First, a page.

A two-two split left the Plan Commission gridlocked and unable to make a decision Monday, leaving local artist Jeanine Guncheon and co-developer James Robinson, Sr. the option of seeking village council intervention in their proposed development at 243 Circle Ave.
The split came at the end of a contested “workshop” session concerning the development proposal. The topic of discussion was the latest reincarnation of Guncheon’s plans for development of the three and a half parcel lot at Circle and Washington.
Earlier this year, the first draft for the development was met with resistance at the Plan Commission level and Guncheon and her partner were forced to go back to the drawing board to reduce the density of the intended development.
Monday, following several discussions between the developers and the village’s development consultant, Jo Ellen Charlton, the developers appeared before four of the five members of the commission seeking “planned unit development” (PUD) status for the project.
Robinson spoke for the developers, telling the commission that the PUD status would allow them the flexibility to develop the property more creatively, while reducing the density and maintaining the existing structure on the lot.
At the center of the controversy is the developer’s desire to maintain a 90-year-old stucco house that currently sits on the lot.
During the meeting, a stoically silent Guncheon rose to speak out in defense of keeping the old house intact. “The house, presently there, was built in 1915 by the family we purchased it from,” she said, adding she would hate to lose it. “In the code they are asking for diversity in housing, we were thinking this could be a different kind of project, I would hate to see townhouses lined not facing the street.”
In order to secure approval, Robinson said, he and Guncheon reduced the number of structures they planned for the lot by one unit and switched access from the alley to two driveways from Washington Street and Circle Avenue.
The problem with seeking PUD status for this property, however, is that the property is 6,718 square feet, or 31 percent, shy of half of an acre the minimum requirement for a lot to be granted PUD status.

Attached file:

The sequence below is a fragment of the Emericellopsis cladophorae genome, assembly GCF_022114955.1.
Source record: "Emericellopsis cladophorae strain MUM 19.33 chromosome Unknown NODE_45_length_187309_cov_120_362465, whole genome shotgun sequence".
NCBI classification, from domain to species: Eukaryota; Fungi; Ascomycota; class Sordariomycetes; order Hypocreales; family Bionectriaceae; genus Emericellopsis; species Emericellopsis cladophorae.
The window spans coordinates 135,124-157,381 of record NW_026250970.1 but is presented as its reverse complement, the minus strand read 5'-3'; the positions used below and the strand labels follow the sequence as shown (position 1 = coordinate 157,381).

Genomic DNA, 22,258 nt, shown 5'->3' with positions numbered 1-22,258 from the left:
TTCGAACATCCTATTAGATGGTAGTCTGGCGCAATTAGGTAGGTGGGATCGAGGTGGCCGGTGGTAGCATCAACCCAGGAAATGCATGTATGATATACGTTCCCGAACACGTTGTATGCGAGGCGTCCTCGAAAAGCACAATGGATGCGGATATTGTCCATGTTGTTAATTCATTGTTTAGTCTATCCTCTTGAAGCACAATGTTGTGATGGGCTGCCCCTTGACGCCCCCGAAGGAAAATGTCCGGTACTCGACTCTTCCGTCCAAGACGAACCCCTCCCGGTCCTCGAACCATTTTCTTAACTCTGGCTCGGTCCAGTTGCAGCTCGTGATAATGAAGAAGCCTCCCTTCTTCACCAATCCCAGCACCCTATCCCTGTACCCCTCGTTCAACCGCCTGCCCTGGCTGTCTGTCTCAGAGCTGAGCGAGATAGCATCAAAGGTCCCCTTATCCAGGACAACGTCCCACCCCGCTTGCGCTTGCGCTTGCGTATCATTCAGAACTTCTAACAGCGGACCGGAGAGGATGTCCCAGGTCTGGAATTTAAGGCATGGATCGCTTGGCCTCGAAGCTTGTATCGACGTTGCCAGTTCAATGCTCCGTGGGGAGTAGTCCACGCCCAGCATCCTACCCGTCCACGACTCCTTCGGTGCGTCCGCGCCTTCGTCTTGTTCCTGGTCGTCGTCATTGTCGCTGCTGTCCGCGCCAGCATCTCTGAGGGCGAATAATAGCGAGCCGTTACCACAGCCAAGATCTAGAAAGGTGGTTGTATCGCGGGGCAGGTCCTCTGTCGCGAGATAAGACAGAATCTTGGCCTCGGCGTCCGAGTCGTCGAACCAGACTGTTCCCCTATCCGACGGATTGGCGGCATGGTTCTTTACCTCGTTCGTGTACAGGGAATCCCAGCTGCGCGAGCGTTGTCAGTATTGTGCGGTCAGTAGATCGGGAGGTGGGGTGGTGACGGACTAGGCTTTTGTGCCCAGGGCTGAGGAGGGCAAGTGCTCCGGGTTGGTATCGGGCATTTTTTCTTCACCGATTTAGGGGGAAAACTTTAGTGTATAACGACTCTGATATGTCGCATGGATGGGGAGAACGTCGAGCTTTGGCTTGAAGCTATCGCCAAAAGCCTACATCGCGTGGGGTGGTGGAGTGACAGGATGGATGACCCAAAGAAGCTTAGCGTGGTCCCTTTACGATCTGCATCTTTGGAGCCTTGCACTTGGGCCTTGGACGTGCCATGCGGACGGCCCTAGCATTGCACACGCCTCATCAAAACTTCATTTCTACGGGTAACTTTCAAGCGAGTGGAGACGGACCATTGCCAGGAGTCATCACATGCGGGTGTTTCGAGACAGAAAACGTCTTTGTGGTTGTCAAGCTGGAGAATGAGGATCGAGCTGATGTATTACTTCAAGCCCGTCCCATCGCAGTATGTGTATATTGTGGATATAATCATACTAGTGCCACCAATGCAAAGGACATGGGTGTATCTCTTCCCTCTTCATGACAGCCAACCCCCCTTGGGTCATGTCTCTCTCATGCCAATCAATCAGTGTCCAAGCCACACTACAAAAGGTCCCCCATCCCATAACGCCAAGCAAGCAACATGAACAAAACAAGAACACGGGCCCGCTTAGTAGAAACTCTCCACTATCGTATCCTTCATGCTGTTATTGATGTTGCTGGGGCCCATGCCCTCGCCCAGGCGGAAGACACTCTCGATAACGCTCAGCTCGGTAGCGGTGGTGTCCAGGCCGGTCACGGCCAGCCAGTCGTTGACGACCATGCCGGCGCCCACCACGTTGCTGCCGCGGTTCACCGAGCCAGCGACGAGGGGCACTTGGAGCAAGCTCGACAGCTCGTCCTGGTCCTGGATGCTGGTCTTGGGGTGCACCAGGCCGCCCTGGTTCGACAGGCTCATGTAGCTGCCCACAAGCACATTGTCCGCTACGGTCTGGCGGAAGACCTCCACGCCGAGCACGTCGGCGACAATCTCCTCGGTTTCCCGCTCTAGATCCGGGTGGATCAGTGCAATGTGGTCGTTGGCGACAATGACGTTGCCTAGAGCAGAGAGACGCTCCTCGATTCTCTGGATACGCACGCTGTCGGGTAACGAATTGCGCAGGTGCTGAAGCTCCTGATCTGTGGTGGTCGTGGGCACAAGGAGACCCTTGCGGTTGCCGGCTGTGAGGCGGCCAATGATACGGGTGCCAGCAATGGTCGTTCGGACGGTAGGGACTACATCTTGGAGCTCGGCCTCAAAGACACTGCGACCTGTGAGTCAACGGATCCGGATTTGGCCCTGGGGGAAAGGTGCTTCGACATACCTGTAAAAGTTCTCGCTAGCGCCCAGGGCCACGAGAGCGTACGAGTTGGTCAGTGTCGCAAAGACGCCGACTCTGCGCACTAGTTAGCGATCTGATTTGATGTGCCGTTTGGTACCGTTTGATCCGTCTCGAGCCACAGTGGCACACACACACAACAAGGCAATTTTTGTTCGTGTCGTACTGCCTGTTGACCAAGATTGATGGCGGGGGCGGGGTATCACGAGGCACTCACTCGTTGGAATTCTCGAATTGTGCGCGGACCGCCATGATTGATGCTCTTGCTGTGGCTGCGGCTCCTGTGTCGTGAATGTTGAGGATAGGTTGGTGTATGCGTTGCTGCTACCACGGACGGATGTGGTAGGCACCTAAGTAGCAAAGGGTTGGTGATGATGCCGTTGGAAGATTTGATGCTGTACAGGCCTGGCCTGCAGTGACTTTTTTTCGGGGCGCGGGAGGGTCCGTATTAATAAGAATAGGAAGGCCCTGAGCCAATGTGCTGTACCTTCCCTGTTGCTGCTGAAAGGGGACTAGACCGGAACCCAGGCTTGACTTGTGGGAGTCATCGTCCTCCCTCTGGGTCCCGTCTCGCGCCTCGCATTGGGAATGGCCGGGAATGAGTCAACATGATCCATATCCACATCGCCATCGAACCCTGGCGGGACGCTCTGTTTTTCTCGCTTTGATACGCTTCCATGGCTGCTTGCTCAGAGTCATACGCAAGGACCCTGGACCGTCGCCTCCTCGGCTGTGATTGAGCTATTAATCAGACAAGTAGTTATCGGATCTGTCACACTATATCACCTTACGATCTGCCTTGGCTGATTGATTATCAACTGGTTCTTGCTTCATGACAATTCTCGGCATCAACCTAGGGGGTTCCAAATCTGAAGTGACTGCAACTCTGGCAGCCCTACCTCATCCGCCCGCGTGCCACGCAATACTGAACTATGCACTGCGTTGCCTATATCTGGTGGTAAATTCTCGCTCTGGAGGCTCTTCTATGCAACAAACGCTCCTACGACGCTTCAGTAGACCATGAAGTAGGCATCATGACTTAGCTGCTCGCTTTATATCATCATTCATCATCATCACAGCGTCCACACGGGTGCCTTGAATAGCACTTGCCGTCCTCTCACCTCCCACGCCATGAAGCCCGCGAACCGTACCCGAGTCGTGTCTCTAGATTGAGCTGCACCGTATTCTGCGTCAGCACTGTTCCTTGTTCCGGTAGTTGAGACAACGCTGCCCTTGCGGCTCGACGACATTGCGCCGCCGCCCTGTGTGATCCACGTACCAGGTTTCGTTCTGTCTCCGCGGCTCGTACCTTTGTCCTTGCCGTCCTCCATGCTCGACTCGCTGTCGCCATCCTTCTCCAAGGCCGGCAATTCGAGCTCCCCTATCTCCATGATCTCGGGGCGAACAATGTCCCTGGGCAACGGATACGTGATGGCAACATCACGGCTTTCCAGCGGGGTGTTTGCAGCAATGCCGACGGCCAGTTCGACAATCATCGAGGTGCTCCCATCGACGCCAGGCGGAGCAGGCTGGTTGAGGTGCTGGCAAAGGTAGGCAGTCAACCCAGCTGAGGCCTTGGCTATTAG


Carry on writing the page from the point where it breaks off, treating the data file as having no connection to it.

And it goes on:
Currently a property must be at least 21,780 square feet, or half an acre to qualify for PUD status, thus, in order to grant the status, the commission would have to recommend that the property be granted a waiver.
The commission attempted to reach a decision on the waiver twice during the meeting, however, with Commissioner Tim Condon’s absence, the commission was at a stalemate with two commissioners in favor and two opposed.
Commissioner Martin Tellalian, was the staunchest opponent to the waiver.
“I have some thoughts on a PUD of less than half an acre and the precedent it sets,” he said. “There is not a total hardship here. There is a lot and a half that can be built on. You can get five units on the property and maintain the character of the neighborhood. Should we allow this PUD to fit five units on a property when they can build four without issue? I feel four is fine.”
Commissioner William Kirchner disagreed with Tellalian, quoting from the PUD definition in the zoning code and in the village’s comprehensive plan.
“We have only had planned development since the summer of 2002,” he said. “Its intent is to ‘provide a means of achieving innovative and creative design and flexibility of development which would not otherwise be permitted pursuant to this chapter’.” According to Kirchner, the half-acre requirement was simply a “number put in there that was large enough.”
Currently, the proposed development spans three conforming rectangular parcels, with an additional triangular half parcel jutting out into the corner. The proposal is for five units on those three and a half lots, including the existing structure, which sits on two of the parcels.
Commission Chair Steve Bitter pointed out that the lot deserved consideration precisely because it is oddly shaped and Kirchner agreed adding that, if the irregular triangular parcel were a complete rectangle, and the half parcel that is missing were part of the development, then the lot in question would be within one percent of the half acre mark and qualify for PUD status.
Following the meeting, Guncheon said she was disappointed with the result and said she would be appealing to the village council.
“We may be forced to go to the next step, which would be to tear down,” she said. “This lot will support six townhouses. Yes, I want to make money but what I really want is to build an aesthetic project. It appears that is not what the village wants. They want conformity.”